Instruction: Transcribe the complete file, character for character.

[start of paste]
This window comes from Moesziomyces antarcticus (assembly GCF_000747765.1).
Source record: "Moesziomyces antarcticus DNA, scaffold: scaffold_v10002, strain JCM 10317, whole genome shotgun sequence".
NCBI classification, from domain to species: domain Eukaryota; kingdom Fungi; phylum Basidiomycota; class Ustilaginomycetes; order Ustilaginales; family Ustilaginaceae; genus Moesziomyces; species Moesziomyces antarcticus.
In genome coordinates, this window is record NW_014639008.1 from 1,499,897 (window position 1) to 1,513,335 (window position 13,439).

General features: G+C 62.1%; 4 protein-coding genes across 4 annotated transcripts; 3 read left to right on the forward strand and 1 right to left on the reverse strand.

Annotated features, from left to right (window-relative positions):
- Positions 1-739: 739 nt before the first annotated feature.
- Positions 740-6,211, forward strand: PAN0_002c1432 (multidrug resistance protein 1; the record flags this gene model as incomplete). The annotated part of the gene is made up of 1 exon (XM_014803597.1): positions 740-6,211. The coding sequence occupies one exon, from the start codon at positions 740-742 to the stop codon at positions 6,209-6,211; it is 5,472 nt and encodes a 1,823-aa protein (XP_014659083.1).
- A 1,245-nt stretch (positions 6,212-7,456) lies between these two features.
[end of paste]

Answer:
This window comes from Moesziomyces antarcticus (assembly GCF_000747765.1).
Source record: "Moesziomyces antarcticus DNA, scaffold: scaffold_v10002, strain JCM 10317, whole genome shotgun sequence".
NCBI classification, from domain to species: domain Eukaryota; kingdom Fungi; phylum Basidiomycota; class Ustilaginomycetes; order Ustilaginales; family Ustilaginaceae; genus Moesziomyces; species Moesziomyces antarcticus.
In genome coordinates, this window is record NW_014639008.1 from 1,499,897 (window position 1) to 1,513,335 (window position 13,439).

General features: G+C 62.1%; 4 protein-coding genes across 4 annotated transcripts; 3 read left to right on the forward strand and 1 right to left on the reverse strand.

Annotated features, from left to right (window-relative positions):
- Positions 1-739: 739 nt before the first annotated feature.
- Positions 740-6,211, forward strand: PAN0_002c1432 (multidrug resistance protein 1; the record flags this gene model as incomplete). The annotated part of the gene is made up of 1 exon (XM_014803597.1): positions 740-6,211. The coding sequence occupies one exon, from the start codon at positions 740-742 to the stop codon at positions 6,209-6,211; it is 5,472 nt and encodes a 1,823-aa protein (XP_014659083.1).
- A 1,245-nt stretch (positions 6,212-7,456) lies between these two features.